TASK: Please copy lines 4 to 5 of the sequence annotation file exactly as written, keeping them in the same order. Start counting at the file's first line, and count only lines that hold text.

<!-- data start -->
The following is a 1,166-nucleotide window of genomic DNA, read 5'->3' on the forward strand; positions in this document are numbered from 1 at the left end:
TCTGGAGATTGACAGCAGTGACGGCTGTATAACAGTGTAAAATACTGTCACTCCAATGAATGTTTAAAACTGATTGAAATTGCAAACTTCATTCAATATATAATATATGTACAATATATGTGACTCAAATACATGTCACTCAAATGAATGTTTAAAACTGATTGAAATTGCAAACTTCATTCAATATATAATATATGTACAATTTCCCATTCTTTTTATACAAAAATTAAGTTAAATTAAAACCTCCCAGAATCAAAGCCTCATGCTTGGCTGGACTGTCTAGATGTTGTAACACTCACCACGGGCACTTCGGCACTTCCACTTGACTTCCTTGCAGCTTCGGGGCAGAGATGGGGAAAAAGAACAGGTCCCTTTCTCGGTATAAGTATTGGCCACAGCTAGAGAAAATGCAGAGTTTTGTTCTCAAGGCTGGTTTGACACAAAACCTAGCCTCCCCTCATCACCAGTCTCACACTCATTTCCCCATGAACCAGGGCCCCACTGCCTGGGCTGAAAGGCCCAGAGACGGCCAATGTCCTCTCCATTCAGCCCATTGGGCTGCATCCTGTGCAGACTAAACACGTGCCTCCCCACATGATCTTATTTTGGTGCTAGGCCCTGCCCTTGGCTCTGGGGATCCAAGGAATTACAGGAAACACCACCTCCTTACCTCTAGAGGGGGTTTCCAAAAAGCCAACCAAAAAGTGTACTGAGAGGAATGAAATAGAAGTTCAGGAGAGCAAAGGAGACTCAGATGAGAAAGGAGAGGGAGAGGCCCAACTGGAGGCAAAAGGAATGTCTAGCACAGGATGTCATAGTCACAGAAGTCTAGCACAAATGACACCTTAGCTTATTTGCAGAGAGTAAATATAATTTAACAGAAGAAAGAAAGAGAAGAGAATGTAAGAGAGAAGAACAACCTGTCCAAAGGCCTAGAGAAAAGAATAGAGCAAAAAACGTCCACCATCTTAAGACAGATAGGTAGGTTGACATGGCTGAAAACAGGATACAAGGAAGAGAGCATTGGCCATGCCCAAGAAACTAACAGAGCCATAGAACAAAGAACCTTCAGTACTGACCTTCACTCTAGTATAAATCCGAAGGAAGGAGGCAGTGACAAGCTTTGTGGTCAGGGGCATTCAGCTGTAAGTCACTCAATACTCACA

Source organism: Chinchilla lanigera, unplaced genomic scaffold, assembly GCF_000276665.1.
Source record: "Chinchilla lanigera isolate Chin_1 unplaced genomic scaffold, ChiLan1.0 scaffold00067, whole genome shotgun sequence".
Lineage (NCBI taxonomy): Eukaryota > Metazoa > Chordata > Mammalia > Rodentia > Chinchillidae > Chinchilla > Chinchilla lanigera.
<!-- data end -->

Source record: "Chinchilla lanigera isolate Chin_1 unplaced genomic scaffold, ChiLan1.0 scaffold00067, whole genome shotgun sequence".
Lineage (NCBI taxonomy): Eukaryota > Metazoa > Chordata > Mammalia > Rodentia > Chinchillidae > Chinchilla > Chinchilla lanigera.